Blood On The Dining-Room Floor by Gertrude Stein
Why should blood on the floor make anyone mad against automobiles and telephones and desks. Why. This is what happened. There were dogs in the house but they were no bother. Listen carefully.'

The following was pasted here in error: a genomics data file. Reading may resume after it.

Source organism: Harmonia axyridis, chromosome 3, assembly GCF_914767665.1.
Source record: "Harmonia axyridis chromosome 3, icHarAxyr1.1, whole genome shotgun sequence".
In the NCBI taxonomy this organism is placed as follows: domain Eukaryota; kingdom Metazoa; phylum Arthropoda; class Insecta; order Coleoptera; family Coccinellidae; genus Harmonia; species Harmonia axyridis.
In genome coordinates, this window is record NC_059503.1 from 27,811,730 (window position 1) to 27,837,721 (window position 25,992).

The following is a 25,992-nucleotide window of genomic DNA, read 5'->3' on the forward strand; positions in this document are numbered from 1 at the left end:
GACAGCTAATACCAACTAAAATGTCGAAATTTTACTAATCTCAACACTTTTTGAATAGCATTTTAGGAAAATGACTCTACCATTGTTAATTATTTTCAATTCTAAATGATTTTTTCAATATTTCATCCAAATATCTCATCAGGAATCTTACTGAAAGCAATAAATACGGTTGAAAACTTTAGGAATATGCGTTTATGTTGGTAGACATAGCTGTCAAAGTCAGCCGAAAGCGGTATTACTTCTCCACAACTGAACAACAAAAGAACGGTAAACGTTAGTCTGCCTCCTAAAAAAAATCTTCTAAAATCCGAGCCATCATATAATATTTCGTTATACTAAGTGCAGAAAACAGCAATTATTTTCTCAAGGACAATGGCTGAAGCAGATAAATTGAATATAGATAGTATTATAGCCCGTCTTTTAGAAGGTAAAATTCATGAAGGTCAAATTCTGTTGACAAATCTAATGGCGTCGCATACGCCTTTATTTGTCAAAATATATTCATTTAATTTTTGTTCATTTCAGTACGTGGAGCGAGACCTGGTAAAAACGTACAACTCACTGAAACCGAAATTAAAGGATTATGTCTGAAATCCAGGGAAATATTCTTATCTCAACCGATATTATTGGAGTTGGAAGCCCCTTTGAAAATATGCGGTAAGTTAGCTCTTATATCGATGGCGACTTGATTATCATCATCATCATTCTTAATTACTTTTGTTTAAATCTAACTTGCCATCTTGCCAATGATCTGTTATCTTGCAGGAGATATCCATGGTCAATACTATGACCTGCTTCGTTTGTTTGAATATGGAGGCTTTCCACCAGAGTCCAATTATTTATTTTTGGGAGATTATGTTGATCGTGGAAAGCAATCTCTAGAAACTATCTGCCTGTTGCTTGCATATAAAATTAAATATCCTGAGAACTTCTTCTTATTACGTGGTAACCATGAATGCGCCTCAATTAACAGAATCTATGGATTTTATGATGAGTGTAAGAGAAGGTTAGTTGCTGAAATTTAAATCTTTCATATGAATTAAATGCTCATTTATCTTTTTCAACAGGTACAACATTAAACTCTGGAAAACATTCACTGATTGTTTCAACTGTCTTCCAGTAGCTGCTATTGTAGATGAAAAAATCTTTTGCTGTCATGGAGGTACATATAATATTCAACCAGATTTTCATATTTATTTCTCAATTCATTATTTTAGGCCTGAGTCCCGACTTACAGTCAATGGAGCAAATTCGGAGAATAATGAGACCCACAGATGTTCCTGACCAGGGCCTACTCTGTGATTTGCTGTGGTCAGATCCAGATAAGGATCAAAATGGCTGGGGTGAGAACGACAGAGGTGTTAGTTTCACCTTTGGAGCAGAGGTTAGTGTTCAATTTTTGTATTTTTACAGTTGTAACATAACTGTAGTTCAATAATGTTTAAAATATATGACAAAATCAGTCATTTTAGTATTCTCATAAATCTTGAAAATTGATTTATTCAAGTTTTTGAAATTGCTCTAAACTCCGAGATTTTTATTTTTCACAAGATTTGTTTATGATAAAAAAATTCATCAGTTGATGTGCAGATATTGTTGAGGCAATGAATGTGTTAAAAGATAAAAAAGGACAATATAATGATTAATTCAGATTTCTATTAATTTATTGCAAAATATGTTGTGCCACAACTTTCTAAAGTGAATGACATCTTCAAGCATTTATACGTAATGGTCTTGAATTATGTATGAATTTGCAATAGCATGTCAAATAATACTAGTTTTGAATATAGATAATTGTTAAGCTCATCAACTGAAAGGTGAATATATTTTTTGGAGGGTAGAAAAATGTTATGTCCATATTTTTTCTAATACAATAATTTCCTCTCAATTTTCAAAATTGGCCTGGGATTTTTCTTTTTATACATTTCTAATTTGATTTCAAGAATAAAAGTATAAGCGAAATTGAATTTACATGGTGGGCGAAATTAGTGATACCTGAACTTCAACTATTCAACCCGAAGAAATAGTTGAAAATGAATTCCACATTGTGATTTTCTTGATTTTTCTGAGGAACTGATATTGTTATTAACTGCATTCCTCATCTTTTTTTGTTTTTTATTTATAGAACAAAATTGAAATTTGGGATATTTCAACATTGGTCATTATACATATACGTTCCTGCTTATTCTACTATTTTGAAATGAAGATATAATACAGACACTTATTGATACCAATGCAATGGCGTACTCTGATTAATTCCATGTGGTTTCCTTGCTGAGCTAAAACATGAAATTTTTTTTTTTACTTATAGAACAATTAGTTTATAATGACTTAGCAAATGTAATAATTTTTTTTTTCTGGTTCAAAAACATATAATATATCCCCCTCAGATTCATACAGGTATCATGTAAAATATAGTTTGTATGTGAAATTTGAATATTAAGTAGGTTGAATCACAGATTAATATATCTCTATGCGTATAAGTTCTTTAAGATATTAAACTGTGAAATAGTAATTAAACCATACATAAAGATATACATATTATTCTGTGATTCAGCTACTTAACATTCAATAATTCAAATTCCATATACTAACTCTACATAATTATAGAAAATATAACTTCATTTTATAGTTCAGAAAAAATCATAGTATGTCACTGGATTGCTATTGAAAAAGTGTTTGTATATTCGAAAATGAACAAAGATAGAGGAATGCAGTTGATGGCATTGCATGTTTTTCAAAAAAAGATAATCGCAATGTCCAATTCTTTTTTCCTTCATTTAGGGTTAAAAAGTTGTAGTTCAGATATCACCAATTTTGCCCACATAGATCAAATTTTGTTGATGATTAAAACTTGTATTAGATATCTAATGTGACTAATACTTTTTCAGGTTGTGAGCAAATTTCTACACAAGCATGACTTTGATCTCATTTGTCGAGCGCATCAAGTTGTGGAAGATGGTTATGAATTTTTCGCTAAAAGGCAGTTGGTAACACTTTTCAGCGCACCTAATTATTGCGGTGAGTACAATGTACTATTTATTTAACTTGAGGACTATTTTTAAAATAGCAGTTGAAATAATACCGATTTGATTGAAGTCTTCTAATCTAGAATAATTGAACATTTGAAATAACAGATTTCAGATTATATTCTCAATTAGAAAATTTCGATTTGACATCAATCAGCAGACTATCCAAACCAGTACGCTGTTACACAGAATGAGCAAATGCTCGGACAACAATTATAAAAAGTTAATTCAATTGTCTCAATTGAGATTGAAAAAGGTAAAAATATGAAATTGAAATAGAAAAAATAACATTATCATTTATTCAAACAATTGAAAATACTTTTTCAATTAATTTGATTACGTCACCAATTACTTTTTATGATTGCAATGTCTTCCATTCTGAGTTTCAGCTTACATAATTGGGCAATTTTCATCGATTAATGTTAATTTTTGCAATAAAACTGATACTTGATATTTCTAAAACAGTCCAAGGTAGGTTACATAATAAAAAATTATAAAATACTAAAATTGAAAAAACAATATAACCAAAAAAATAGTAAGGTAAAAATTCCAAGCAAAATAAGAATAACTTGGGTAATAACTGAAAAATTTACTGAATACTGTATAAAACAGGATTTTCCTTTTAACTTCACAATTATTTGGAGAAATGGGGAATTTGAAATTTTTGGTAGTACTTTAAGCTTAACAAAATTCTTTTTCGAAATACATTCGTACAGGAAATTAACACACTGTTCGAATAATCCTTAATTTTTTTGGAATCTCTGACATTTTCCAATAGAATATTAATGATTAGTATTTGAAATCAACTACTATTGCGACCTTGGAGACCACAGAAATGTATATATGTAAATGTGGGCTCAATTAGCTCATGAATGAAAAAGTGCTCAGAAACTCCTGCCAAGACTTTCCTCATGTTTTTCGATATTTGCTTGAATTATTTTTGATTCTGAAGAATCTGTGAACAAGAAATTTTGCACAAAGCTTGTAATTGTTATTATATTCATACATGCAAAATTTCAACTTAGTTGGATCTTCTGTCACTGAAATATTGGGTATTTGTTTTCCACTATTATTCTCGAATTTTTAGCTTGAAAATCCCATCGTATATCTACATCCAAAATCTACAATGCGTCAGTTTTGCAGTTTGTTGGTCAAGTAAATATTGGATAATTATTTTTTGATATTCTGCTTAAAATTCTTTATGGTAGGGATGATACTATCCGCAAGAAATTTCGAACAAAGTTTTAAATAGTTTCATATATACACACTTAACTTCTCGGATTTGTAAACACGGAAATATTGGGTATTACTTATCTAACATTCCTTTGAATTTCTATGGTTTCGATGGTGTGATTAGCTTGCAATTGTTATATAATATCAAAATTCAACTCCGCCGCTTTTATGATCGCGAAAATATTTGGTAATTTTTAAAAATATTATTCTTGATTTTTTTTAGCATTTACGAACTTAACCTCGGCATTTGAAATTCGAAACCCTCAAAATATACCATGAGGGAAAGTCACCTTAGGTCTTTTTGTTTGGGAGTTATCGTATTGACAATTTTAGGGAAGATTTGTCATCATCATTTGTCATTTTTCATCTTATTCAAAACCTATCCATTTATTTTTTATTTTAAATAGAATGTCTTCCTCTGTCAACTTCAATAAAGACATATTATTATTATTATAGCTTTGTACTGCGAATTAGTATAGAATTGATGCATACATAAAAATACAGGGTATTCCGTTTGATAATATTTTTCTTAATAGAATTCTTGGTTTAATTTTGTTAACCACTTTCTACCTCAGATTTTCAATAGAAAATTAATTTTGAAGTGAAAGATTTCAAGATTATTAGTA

In the spring of 1933 Gertrude Stein and Alice B. Toklas were living in their country house at Bilignin, France. With money earned from the best-selling 'Autobiography of Alice B. Toklas' they installed electricity, had a telephone put in their house and bought a large car. But with these improvements came trouble. Servants came and went. Finally a man named Jean and his Polish wife were employed. A friend came to stay, but her car was tampered with and the telephone no longer worked. The servants were dismissed. Later that summer in nearby Belley, Madame Pernollet was found sprawled on the courtyard of her husband's hotel. Five days later she was dead. Was it an accident? Suicide? Murder? As Alice B. Toklas said, 'there was no denying one could become accustomed to murdering...'.